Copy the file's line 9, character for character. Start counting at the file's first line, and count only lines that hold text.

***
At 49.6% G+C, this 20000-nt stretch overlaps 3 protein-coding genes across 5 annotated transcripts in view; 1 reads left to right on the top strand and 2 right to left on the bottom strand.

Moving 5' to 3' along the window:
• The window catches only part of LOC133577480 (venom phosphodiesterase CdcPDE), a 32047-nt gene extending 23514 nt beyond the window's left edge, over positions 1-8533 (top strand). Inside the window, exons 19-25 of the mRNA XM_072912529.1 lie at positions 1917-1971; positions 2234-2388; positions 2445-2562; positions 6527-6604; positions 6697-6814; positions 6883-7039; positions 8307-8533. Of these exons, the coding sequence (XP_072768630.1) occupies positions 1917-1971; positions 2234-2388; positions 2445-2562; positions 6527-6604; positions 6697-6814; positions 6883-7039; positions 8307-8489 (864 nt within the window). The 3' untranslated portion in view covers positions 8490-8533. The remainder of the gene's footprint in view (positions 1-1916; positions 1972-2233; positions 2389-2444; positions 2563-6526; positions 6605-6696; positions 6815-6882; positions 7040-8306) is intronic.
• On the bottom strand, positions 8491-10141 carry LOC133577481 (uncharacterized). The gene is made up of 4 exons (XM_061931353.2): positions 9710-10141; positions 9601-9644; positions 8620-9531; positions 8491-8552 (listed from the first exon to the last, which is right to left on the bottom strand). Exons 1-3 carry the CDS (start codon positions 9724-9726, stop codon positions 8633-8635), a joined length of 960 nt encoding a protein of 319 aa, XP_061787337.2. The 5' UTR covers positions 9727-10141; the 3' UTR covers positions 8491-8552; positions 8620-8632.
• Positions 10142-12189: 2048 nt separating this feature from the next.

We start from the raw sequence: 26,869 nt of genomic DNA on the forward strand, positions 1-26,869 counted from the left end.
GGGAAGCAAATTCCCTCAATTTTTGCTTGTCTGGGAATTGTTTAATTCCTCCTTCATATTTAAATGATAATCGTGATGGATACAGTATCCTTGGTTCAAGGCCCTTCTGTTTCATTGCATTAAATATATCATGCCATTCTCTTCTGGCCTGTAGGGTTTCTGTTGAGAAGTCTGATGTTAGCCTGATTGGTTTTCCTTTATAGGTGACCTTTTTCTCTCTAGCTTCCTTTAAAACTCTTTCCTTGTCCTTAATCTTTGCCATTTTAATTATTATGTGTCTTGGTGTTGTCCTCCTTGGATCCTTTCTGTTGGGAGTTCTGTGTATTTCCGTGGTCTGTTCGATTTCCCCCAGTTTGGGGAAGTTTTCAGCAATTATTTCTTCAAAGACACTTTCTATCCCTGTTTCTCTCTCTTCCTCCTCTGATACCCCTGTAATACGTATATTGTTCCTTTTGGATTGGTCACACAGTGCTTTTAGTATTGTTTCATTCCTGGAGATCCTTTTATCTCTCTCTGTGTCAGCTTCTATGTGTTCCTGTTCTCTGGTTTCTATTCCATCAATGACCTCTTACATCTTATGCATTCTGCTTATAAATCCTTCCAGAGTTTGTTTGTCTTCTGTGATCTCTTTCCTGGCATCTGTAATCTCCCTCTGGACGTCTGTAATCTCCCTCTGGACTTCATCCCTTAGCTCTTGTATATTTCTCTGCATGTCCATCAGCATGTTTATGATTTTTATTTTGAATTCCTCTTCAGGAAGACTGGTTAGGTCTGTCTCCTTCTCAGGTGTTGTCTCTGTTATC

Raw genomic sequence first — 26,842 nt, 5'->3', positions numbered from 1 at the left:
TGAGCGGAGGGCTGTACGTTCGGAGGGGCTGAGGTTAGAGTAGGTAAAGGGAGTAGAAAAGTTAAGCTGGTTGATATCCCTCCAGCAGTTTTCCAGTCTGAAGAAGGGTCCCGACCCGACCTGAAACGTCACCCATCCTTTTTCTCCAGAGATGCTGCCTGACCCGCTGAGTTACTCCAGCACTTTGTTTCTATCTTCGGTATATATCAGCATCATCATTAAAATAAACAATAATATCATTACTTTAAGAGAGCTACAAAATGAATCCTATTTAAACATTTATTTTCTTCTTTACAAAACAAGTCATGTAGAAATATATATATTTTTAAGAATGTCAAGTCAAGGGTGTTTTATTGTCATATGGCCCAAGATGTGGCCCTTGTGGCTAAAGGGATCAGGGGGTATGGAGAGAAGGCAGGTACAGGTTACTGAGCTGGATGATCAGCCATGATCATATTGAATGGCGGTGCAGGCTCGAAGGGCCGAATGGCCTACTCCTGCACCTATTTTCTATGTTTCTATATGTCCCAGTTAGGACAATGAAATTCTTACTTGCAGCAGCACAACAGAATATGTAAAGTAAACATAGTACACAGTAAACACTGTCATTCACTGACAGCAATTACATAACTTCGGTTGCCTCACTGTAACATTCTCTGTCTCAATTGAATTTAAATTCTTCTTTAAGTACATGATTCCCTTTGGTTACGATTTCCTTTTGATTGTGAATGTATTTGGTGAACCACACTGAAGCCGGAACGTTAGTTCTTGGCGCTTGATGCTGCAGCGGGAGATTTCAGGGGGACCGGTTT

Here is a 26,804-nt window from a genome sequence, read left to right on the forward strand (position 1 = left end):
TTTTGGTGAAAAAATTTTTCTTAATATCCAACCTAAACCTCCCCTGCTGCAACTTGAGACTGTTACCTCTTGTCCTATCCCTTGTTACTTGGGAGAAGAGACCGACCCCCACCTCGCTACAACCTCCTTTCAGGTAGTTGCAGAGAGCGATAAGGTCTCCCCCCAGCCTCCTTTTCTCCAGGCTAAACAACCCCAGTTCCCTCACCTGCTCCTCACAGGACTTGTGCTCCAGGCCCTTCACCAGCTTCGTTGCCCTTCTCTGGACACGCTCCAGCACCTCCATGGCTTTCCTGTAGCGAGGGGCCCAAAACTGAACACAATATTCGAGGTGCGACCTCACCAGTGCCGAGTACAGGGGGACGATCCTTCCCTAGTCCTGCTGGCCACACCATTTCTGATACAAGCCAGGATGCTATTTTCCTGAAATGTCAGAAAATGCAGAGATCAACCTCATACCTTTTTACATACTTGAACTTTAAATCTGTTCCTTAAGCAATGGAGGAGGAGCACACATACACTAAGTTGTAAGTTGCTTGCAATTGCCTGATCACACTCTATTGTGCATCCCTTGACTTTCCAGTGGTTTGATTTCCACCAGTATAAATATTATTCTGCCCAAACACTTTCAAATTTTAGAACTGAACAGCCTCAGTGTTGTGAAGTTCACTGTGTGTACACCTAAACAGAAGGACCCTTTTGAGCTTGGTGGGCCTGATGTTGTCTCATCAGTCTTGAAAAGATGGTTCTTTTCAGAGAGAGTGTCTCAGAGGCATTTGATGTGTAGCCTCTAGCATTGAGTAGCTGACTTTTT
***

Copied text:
TGAGCGGAGGGCTGTACGTTCGGAGGGGCTGAGGTTAGAGTAGGTAAAGGGAGTAGAAAAGTTAAGCTGGTTGATATCCCTCCAGCAGTTTTCCAGTCTGAAGAAGGGTCCCGACCCGACCTGAAACGTCACCCATCCTTTTTCTCCAGAGATGCTGCCTGACCCGCTGAGTTACTCCAGCACTTTGTTTCTATCTTCGGTATATATCAGCATCATCATTAAAATAAACAATAATATCATTACTTTAAGAGAGCTACAAAATGAATCCTATTTAAACATTTATTTTCTTCTTTACAAAACAAGTCATGTAGAAATATATATATTTTTAAGAATGTCAAGTCAAGGGTGTTTTATTGTCATATGGCCCAAGATGTGGCCCTTGTGGCTAAAGGGATCAGGGGGTATGGAGAGAAGGCAGGTACAGGTTACTGAGCTGGATGATCAGCCATGATCATATTGAATGGCGGTGCAGGCTCGAAGGGCCGAATGGCCTACTCCTGCACCTATTTTCTATGTTTCTATATGTCCCAGTTAGGACAATGAAATTCTTACTTGCAGCAGCACAACAGAATATGTAAAGTAAACATAGTACACAGTAAACACTGTCATTCACTGACAGCAATTACATAACTTCGGTTGCCTCACTGTAACATTCTCTGTCTCAATTGAATTTAAATTCTTCTTTAAGTACATGATTCCCTTTGGTTACGATTTCCTTTTGATTGTGAATGTATTTGGTGAACCACACTGAAGCCGGAACGTTAGTTCTTGGCGCTTGATGCTGCAGCGGGAGATTTCAGGGGGACCGGTTT